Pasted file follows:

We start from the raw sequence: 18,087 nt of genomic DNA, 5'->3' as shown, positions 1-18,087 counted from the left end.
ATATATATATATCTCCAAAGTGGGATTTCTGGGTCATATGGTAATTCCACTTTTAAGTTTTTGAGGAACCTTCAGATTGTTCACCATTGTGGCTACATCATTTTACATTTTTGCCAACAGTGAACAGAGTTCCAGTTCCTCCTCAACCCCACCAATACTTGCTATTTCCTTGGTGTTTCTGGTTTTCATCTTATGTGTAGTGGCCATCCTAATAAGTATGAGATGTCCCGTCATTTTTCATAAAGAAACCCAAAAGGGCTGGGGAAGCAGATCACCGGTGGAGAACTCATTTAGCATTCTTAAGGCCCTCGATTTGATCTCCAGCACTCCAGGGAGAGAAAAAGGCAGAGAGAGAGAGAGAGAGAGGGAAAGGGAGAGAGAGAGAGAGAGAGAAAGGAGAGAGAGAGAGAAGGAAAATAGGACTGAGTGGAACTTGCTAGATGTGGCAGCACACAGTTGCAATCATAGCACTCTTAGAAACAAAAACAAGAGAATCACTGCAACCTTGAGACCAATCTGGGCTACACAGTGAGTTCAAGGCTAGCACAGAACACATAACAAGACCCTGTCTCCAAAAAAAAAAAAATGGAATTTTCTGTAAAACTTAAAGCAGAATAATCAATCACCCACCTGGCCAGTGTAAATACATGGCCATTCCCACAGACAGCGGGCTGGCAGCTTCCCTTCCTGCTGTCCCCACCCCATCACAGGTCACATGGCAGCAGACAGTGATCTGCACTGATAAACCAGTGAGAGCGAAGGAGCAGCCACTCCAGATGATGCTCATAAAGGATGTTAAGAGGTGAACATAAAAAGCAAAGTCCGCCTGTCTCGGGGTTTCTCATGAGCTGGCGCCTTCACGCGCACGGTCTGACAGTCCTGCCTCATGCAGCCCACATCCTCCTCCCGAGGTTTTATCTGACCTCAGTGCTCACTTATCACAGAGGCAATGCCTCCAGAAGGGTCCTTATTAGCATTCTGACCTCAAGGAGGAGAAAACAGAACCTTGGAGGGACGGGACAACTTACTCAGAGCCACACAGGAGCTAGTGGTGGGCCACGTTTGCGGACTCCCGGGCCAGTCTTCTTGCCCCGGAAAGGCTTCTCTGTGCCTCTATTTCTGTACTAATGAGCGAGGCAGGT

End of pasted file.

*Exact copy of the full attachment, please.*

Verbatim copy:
We start from the raw sequence: 18,087 nt of genomic DNA, 5'->3' as shown, positions 1-18,087 counted from the left end.
ATATATATATATCTCCAAAGTGGGATTTCTGGGTCATATGGTAATTCCACTTTTAAGTTTTTGAGGAACCTTCAGATTGTTCACCATTGTGGCTACATCATTTTACATTTTTGCCAACAGTGAACAGAGTTCCAGTTCCTCCTCAACCCCACCAATACTTGCTATTTCCTTGGTGTTTCTGGTTTTCATCTTATGTGTAGTGGCCATCCTAATAAGTATGAGATGTCCCGTCATTTTTCATAAAGAAACCCAAAAGGGCTGGGGAAGCAGATCACCGGTGGAGAACTCATTTAGCATTCTTAAGGCCCTCGATTTGATCTCCAGCACTCCAGGGAGAGAAAAAGGCAGAGAGAGAGAGAGAGAGAGGGAAAGGGAGAGAGAGAGAGAGAGAGAAAGGAGAGAGAGAGAGAAGGAAAATAGGACTGAGTGGAACTTGCTAGATGTGGCAGCACACAGTTGCAATCATAGCACTCTTAGAAACAAAAACAAGAGAATCACTGCAACCTTGAGACCAATCTGGGCTACACAGTGAGTTCAAGGCTAGCACAGAACACATAACAAGACCCTGTCTCCAAAAAAAAAAAAATGGAATTTTCTGTAAAACTTAAAGCAGAATAATCAATCACCCACCTGGCCAGTGTAAATACATGGCCATTCCCACAGACAGCGGGCTGGCAGCTTCCCTTCCTGCTGTCCCCACCCCATCACAGGTCACATGGCAGCAGACAGTGATCTGCACTGATAAACCAGTGAGAGCGAAGGAGCAGCCACTCCAGATGATGCTCATAAAGGATGTTAAGAGGTGAACATAAAAAGCAAAGTCCGCCTGTCTCGGGGTTTCTCATGAGCTGGCGCCTTCACGCGCACGGTCTGACAGTCCTGCCTCATGCAGCCCACATCCTCCTCCCGAGGTTTTATCTGACCTCAGTGCTCACTTATCACAGAGGCAATGCCTCCAGAAGGGTCCTTATTAGCATTCTGACCTCAAGGAGGAGAAAACAGAACCTTGGAGGGACGGGACAACTTACTCAGAGCCACACAGGAGCTAGTGGTGGGCCACGTTTGCGGACTCCCGGGCCAGTCTTCTTGCCCCGGAAAGGCTTCTCTGTGCCTCTATTTCTGTACTAATGAGCGAGGCAGGT